Details on the research program:
SREBs (Super-conserved Receptors Expressed in Brain) are a group of hormone receptor proteins in vertebrate animals whose function is poorly understood. This knowledge gap stems from a lack of verified hormones that bind to SREBs on the surface of cells. Previous studies have supported functional roles for SREBs in the brain, gut, and gonads that may be conserved in animals. This project applies novel, artificially synthesized molecules that are known to bind to SREB receptors in ovaries of three fish species to assess SREB function in reproduction. The species were chosen based on previously identified genetic differences resulting in different profiles of SREB subtypes across these species. Results will be compared among the fish species to identify unique and shared functions. The resulting improved understanding of SREB functions may provide a foundation for future commercial applications in animal reproduction and in aquaculture. The research will generate databases that will foster undergraduate and high-school student research experiences in bioinformatics in rural western Maine, which has a high proportion of first-generation college students. Local high-school teachers will be trained to use these databases in their classes and to develop independent bioinformatics modules for sustainable use. These educational activities serve as a scalable model to bring bioinformatics training to under-served student populations, contributing to biotechnology workforce development. In addition, through a collaboration with two researchers at the University of Florida, the project will contribute to training of a graduate student and post-doctoral fellow.
The project starts on September 1, 2023.
Related articles about Dr. Breton’s research:Continue reading →
Colby College graduate Laura Drepanos (B.A., 2023, Computational Biology) is the first author of a paper recently published in the journal Scientific Reports, describing findings from her undergraduate research. The article, Loss of Krüppel-like factor 9 deregulates both physiological gene expression and development, presents research related to the function of a biomedically important, stress responsive transcription factor, Krüppel-like factor 9 (Klf9). Drepanos’ participation in Colby’s January 2021 INBRE short course on RNA-seq data analysis sparked an interest in independent research. She was awarded an INBRE undergraduate research fellowship during the summer of 2021, during which she was co-mentored by Drs. Joel Graber and James Coffman, analyzing data from an RNA-seq experiment that had been performed by graduate student Ian Gans in the Coffman lab to determine how gene expression and Klf9 function vary with time of day in zebrafish larvae. She continued this work under the mentorship of Dr. Andrea Tilden at Colby and the Bioinfomatics Core through the Maine INBRE Bioinformatics Scholars program during the academic year. That work, together with follow up experiments carried out in the Coffman lab, culminated in the published paper.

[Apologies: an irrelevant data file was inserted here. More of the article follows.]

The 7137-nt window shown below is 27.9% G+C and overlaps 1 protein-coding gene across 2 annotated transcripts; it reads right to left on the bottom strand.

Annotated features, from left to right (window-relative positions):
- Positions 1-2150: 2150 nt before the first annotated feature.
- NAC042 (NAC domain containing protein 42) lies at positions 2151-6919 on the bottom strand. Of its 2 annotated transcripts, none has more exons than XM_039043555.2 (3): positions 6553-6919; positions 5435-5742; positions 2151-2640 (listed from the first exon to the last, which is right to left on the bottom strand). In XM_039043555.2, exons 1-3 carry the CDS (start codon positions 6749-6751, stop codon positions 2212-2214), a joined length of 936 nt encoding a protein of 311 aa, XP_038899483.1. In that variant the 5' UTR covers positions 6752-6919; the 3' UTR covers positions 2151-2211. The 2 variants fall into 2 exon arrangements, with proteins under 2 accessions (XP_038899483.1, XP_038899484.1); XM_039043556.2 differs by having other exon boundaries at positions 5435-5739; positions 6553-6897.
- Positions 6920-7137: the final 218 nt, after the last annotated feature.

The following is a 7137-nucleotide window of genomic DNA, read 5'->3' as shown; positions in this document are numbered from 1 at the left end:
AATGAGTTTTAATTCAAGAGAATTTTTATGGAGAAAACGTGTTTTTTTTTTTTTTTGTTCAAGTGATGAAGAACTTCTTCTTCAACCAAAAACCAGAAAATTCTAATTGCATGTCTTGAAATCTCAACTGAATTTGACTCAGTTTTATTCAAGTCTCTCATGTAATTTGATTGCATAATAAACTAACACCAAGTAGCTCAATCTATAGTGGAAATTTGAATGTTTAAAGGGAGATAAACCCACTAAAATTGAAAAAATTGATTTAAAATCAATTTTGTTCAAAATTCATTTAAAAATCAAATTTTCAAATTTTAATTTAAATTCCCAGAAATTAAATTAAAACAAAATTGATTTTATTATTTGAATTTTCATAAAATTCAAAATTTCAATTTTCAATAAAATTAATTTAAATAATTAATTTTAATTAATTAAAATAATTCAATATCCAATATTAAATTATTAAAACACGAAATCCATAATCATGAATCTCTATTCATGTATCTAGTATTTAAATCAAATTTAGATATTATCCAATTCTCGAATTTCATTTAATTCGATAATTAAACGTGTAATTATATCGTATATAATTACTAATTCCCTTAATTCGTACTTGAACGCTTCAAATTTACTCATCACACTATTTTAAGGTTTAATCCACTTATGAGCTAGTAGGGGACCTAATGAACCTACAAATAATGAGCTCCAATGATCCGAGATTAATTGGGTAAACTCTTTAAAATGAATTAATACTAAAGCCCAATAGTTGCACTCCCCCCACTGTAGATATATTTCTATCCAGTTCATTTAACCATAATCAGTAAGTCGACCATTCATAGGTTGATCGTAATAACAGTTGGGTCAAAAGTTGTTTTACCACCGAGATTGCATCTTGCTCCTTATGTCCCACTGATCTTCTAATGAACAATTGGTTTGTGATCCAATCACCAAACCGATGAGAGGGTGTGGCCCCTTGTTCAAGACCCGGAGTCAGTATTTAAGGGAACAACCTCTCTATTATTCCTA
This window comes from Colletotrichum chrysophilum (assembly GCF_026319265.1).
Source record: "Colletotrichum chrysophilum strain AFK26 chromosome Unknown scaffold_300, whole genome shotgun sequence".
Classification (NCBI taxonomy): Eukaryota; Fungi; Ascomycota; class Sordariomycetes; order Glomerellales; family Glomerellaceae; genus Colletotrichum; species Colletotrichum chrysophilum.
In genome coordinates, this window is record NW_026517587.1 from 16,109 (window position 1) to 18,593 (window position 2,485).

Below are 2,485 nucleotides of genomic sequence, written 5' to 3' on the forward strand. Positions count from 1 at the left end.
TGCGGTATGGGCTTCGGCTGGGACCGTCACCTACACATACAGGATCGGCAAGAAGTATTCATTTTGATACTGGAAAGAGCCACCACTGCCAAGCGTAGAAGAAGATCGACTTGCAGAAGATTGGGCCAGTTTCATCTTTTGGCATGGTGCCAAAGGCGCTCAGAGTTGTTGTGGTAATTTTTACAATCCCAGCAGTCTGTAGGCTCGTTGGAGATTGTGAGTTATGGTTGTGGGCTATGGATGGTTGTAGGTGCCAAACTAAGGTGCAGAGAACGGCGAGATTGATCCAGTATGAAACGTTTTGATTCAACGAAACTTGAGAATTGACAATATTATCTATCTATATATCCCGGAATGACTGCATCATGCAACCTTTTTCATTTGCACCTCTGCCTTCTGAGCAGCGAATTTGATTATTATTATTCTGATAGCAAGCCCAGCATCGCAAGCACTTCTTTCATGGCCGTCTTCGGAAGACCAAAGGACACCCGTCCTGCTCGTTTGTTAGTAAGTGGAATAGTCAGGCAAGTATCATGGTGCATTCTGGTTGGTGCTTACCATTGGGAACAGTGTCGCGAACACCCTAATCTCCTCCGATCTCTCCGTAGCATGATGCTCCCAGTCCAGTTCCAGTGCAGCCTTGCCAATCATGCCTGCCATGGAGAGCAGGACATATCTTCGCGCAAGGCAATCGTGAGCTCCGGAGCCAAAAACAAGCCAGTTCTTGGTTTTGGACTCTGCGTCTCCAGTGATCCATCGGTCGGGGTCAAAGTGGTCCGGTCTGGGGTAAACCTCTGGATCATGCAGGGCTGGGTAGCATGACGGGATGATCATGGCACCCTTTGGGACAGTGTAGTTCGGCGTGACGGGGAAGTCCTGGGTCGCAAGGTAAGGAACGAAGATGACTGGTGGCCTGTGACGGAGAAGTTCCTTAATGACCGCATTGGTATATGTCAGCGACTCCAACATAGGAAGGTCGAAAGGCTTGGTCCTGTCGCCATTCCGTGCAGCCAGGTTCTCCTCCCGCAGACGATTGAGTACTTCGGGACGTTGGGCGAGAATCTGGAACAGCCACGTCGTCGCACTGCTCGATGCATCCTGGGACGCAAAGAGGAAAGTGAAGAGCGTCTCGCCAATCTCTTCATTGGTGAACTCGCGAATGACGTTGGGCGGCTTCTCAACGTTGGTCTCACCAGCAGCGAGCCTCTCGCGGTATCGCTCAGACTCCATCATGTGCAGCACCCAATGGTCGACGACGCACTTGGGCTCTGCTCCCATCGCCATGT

Drepanos also held academic year fellowships at the Jackson Laboratory, working in the lab of Dr. Gregory Carter to study genetic factors that alter neurological pathways and potentially lead to human diseases like Alzheimer’s and lupus. She is currently employed as a Computational Associate at the Broad Institute of Harvard & MIT, working in research and development on their functional genomics Genetic Perturbation Platform.
Additional authors on the paper include Ian Gans, a former University of Maine graduate student who was awarded his Ph.D. in 2022 and is now a postdoctoral research fellow in the Myocardial Biology and Heart Failure lab at the MaineHealth Institute for Research; Janelle Grendler, a University of Maine Machias graduate and alum of the ME-INBRE student research program who is a Research Assistant in the Coffman Lab at MDI Biological Laboratory; Sophia Guitar, a student at Lafayette College who worked as an undergraduate research fellow in the Coffman lab in 2022, as well as Drs. Tilden, Graber, and Coffman, and INBRE Bioinformatics Core staff.
Citation:Continue reading →